[Readers who are especially nerdy or possess especially good memories might point out that in July we bemoaned a Louisiana opinion permitting a plaintiff to suggest that other drugs could constitute a safer alternative to the drug at issue.  To our mind, different drugs, which consist of different molecules with entirely different risk-benefit profiles, are separate products and cannot be treated as a safer alternative that can shame other drugs out of existence.  Under the plaintiff’s (and, unfortunately, the Louisiana court’s) theory, jury verdicts might drive all drugs that treat, say, diabetes, out of the market except one.  And even that one would not be safe from attack.  Or, to veer away from drugs and devices, we might as well shut down Harley-Davidson, since motorcycles are less safe than other modes of motorized transportation.   Live to ride, ride to live?  Not anymore.  But don’t worry too much.  You can still sing “Born to be Wild” on your Hydra Glide.  The recent Louisiana error stands as an aberration.  As Bexis pointed out in a magnum opus blogpost that strolled down bone screw memory lane back in 2013, Louisiana has quite a lot of good safer alternative decisions.]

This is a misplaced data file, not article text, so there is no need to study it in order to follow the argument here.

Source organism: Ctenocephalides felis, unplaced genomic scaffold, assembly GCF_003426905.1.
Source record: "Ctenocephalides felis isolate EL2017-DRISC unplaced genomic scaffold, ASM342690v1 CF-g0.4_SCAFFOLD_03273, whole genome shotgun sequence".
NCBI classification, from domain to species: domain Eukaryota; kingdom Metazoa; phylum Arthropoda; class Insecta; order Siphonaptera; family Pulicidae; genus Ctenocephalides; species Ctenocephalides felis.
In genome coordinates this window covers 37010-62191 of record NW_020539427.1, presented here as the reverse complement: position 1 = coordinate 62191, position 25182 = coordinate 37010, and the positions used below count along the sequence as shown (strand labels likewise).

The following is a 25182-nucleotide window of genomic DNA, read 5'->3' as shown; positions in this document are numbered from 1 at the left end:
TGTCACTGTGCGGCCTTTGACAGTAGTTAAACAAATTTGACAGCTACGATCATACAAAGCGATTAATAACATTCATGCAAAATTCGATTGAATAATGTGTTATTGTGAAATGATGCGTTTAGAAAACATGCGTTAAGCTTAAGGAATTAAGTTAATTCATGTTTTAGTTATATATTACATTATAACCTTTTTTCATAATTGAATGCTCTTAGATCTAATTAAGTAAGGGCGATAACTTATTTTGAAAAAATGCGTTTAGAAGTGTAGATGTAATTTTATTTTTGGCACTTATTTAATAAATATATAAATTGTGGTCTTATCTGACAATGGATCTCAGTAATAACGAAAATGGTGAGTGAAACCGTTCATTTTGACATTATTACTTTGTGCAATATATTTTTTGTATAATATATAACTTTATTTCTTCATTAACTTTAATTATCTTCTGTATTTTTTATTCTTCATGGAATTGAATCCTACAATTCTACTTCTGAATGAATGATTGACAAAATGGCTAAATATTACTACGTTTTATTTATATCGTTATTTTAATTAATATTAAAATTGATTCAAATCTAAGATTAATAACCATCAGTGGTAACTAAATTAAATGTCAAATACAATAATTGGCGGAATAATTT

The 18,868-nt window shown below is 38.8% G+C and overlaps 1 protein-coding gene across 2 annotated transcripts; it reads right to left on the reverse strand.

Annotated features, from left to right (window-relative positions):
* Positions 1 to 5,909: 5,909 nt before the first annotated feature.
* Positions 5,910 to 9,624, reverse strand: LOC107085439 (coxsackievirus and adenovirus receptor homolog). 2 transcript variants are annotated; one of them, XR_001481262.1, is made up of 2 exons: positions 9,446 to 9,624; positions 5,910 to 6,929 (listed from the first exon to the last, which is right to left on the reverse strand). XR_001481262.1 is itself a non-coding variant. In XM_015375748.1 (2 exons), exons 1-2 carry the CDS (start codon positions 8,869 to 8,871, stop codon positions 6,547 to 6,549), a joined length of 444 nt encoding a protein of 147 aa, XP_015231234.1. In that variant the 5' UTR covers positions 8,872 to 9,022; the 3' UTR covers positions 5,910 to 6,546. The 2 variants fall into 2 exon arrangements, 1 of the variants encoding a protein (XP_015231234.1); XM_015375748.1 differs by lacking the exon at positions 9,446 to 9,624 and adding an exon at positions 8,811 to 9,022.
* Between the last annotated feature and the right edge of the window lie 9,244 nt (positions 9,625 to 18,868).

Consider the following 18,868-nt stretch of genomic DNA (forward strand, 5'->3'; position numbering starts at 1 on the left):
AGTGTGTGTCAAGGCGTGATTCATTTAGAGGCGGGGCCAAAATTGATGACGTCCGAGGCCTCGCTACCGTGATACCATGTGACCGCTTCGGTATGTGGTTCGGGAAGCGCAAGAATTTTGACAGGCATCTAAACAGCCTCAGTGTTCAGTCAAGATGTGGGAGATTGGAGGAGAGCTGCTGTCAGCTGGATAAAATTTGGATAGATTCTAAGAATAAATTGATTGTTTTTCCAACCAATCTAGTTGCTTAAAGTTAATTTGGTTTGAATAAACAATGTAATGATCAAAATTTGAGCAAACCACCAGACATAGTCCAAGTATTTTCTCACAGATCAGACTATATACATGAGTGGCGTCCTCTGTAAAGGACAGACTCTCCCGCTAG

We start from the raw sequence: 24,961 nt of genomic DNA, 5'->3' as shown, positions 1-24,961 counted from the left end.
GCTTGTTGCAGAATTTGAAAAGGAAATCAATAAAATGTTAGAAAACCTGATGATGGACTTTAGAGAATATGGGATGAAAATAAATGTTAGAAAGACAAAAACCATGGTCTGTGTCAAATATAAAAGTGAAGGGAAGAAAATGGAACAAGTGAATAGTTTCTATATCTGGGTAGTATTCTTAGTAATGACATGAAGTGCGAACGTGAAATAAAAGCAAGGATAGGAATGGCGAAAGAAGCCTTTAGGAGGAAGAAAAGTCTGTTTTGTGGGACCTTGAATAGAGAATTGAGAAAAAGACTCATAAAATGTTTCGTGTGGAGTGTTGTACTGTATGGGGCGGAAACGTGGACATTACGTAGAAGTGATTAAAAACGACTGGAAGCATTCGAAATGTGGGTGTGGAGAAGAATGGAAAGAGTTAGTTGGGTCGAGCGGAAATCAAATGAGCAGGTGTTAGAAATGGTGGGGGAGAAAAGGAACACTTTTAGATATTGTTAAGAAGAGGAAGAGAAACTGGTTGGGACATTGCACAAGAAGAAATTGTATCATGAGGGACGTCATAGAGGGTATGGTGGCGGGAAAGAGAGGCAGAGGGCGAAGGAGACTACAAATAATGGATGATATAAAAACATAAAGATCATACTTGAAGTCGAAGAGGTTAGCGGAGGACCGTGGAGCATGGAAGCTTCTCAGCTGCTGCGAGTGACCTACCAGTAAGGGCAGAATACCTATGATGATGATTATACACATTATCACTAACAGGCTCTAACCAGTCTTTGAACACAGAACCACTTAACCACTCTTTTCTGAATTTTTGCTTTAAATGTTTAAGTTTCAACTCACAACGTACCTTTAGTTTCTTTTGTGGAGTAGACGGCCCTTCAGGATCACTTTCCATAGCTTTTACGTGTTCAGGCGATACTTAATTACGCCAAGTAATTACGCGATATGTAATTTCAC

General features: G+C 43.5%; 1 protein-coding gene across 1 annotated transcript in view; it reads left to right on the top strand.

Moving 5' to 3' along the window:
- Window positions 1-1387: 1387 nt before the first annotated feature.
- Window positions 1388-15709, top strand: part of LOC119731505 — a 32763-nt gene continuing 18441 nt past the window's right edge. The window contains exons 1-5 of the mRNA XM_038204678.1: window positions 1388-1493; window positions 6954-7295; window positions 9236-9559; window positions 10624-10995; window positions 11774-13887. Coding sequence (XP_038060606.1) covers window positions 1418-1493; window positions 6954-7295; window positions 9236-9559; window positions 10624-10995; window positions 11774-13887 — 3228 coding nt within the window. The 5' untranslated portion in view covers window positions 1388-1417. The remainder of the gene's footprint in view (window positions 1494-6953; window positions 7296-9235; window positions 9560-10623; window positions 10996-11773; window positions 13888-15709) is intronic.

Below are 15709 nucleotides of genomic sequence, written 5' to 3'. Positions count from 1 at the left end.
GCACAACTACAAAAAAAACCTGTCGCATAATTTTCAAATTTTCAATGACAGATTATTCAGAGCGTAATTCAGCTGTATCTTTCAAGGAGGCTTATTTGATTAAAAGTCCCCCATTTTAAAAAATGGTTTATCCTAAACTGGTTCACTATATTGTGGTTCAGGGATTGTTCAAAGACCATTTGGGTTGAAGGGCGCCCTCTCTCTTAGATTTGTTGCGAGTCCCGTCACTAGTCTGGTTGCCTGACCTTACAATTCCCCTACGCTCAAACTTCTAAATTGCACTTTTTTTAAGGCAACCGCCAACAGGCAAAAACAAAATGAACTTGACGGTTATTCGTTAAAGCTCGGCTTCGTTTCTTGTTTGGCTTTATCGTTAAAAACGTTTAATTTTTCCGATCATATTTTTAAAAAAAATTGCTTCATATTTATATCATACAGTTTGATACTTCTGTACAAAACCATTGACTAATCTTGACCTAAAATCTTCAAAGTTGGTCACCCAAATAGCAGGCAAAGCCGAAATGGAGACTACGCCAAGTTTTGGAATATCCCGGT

Today’s case, Hosford v. BRK Brands, Inc., 2016 Ala. LEXIS 91 (Ala. August 19, 2016), sees the Alabama Supreme Court apply an even stricter test in pouring out a plaintiffs’ case on the ground that the proposed safer alternative was a separate product altogether.  The facts of Hosford are grim.  A four-year-old girl died in a fire that destroyed her family’s mobile home in May 2011.  The fire began in a faulty electrical outlet in the girl’s bedroom.  Her family sued the manufacturer of the smoke alarms in their mobile home.  The theory was that the smoke alarms were defectively designed because they relied solely on ionization technology which, the plaintiffs alleged, failed to give adequate warning to allow an escape in the event of a slow smoldering fire.  There are dual sensor smoke alarms on the market that employ both ionization and photoelectric technology.  According to the plaintiffs, such alarms would have roused the family in time to save the little girl.  After the plaintiffs presented their case at trial, the defendant moved for judgment as a matter of law.  The trial court mostly granted that motion, and only one claim went to the jury.  The jury ultimately returned a verdict in favor of the defendant.


Continue Reading